Because they use a combination of other wordplay types, rhymes come in many styles. Some of the most well-known forms are:

  • Dactyl Meter: A rhyme where a word or words start with one stressed syllable followed by two unstressed, similar-sounding syllables.

  • Identical Rhyme: A rhyme where one word rhymes with itself.

  • Perfect Rhyme: A rhyme where the endings of words match exactly.

Examples of using rhyme for clever wordplay include: 

  • This movie is art and will forever hold a special place in my heart.

  • Tyger Tyger, burning bright, In the forests of the night.” - William Blake

  • Red sky at night, sailor’s delight; red sky in the morning, sailors take warning.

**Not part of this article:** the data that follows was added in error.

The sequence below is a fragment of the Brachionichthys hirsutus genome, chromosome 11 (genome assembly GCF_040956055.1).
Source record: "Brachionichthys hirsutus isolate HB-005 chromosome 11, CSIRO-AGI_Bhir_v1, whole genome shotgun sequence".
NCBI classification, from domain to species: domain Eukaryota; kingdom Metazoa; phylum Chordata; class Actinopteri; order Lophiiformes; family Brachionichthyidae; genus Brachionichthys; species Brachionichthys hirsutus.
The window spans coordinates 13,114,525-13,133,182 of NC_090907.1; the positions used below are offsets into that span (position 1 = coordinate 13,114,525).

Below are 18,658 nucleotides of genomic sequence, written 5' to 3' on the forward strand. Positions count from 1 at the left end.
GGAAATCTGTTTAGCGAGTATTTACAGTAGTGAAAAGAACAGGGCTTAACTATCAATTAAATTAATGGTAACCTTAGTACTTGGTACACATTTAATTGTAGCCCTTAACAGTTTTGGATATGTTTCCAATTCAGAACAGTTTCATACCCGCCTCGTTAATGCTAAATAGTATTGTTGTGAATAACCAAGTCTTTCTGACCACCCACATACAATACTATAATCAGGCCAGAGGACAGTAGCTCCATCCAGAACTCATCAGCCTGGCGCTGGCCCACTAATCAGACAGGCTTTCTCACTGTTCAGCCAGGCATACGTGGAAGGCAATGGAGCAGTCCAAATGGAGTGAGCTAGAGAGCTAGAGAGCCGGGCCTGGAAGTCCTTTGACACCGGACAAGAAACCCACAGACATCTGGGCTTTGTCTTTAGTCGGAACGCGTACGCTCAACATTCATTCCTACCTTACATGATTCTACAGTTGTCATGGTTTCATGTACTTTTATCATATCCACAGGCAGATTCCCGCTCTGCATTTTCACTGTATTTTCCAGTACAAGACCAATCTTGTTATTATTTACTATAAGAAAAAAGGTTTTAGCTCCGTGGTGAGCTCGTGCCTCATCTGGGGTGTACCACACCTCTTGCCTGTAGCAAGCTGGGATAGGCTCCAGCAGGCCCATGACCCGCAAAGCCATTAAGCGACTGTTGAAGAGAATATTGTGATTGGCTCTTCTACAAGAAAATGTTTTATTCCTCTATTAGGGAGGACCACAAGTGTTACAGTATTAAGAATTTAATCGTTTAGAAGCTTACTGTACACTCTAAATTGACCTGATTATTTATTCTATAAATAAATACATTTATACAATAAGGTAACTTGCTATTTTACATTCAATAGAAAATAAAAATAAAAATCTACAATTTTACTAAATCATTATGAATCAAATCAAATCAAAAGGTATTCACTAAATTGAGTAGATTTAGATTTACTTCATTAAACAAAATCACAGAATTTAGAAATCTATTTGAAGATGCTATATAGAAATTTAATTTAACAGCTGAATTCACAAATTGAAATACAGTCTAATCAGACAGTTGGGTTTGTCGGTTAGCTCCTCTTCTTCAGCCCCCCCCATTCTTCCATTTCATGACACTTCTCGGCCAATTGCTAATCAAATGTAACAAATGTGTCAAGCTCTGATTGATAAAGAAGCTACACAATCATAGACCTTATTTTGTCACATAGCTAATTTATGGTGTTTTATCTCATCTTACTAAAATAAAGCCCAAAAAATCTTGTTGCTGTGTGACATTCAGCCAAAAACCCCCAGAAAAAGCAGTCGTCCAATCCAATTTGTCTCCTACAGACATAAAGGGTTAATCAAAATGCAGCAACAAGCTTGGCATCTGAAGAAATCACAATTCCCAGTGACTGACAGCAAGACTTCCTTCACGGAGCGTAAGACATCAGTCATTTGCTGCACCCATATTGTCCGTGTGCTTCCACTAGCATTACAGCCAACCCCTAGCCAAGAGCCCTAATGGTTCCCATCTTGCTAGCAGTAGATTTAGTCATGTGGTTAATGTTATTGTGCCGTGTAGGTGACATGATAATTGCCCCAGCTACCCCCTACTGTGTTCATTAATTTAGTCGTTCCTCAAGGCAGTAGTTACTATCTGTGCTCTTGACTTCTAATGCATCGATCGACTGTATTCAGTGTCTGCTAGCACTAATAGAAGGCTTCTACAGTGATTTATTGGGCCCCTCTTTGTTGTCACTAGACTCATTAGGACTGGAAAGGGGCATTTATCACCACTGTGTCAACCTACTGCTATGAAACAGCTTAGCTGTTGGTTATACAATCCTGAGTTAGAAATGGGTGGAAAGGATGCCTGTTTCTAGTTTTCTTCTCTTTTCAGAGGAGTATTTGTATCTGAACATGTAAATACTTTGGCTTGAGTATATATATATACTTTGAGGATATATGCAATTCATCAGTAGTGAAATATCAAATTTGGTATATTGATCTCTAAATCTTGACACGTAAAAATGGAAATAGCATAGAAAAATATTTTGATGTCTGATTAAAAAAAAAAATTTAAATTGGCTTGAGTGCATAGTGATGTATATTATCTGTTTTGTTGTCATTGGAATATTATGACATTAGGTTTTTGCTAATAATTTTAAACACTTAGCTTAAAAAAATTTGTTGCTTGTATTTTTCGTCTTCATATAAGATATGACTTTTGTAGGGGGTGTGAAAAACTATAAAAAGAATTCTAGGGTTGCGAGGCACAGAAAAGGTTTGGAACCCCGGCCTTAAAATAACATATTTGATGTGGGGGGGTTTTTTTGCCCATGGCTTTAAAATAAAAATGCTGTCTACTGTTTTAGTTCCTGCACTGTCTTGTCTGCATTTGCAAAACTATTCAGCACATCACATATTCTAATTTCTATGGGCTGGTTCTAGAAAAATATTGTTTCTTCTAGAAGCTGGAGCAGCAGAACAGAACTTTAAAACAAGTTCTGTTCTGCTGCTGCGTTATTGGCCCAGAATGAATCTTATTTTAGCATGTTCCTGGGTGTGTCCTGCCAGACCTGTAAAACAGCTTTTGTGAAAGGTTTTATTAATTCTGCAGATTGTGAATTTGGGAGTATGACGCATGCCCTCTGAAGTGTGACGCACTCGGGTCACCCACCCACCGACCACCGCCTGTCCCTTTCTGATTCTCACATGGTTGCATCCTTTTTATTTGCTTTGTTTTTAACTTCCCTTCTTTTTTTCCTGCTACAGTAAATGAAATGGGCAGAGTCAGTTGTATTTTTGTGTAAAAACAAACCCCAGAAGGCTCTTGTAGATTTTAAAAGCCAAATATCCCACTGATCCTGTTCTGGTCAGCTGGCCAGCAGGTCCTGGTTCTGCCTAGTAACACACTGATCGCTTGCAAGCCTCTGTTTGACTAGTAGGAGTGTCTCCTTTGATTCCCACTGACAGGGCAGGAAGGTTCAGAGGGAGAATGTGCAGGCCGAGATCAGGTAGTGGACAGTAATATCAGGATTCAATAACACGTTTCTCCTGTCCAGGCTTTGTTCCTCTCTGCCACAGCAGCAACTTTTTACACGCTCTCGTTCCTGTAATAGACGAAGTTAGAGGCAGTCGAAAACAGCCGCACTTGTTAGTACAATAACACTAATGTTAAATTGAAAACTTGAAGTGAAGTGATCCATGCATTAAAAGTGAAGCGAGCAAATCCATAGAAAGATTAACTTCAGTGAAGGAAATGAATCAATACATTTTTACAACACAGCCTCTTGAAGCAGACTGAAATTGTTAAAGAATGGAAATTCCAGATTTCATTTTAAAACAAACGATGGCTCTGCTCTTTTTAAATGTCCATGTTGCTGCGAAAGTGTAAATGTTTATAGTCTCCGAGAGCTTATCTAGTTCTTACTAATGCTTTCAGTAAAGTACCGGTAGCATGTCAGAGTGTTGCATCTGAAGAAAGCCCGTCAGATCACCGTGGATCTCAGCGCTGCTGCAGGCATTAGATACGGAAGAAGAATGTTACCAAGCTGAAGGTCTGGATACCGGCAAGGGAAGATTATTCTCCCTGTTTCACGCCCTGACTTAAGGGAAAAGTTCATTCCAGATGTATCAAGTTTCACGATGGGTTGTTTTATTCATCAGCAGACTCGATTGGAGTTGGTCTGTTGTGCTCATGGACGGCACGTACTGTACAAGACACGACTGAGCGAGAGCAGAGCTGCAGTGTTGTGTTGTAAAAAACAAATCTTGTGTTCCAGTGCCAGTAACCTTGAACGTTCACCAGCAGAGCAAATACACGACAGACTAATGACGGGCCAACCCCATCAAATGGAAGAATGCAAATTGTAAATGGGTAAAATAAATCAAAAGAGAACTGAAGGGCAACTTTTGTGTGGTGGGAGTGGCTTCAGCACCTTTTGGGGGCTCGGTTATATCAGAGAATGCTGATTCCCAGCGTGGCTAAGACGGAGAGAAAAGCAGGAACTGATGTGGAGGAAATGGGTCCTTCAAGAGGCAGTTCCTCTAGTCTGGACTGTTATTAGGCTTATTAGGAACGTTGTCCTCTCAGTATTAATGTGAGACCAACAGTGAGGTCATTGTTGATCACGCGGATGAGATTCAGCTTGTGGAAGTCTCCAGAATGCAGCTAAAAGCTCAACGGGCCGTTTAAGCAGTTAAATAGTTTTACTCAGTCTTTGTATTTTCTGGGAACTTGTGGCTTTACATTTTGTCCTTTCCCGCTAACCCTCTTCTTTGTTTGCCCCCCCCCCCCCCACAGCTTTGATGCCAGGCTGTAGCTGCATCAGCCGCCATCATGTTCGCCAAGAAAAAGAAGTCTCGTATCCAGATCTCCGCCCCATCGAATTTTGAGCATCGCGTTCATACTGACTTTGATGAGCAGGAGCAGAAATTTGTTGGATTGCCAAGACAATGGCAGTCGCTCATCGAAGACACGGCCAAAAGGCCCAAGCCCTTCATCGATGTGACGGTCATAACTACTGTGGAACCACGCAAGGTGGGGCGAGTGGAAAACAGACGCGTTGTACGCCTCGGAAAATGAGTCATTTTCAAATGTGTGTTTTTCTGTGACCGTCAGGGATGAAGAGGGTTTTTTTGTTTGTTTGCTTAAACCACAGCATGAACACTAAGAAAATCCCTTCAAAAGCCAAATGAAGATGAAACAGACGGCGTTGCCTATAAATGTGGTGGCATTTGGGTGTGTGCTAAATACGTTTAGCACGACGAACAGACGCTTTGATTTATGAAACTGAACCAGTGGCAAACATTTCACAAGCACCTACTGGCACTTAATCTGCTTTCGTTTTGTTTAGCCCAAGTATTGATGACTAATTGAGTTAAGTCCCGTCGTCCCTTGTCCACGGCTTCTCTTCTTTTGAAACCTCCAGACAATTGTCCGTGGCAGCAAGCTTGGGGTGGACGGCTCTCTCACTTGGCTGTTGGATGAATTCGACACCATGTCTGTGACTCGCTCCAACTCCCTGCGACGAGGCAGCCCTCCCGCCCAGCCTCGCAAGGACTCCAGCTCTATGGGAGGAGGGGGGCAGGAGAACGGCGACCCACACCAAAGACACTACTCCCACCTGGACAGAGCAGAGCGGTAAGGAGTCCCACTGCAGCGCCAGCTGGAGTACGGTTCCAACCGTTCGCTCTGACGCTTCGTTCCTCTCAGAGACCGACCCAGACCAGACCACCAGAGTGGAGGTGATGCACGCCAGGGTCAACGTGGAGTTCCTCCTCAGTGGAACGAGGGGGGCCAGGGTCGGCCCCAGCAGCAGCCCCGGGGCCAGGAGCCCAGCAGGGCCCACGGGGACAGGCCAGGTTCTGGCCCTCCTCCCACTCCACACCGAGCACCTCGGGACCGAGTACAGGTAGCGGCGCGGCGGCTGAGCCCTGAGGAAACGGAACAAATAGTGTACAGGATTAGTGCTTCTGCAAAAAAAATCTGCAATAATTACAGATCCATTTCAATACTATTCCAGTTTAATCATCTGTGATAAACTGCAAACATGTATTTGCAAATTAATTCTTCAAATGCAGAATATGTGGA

Keep Things Discreet with Euphemisms

Euphemisms are phrases that describe a person, place, or thing in a subtle, indirect or metaphorical way. Typically, someone will use a euphemism to soften an unpleasant topic. Wordplay examples here might relate to death, medical issues, or other sensitive topics.

People can also use euphemisms for comedic effect. This happens when someone wants to explain a complaint of theirs, but they want to do it in a way that does not explicitly state it.

Examples of euphemisms include: 

  • Our neighbor went to a better place last week. (Our neighbor died last week.)

  • That play I watched was something else. (The play wasn’t very good.)

  • Joe is getting on in years. (He’s growing old.)

Idioms Are a Culture’s Secret Codes

Idioms are expressions or other jargon used by specific groups of people. They do not necessarily make literal sense outside of a society’s understanding of their context. Idioms can be found in every language and culture around the world.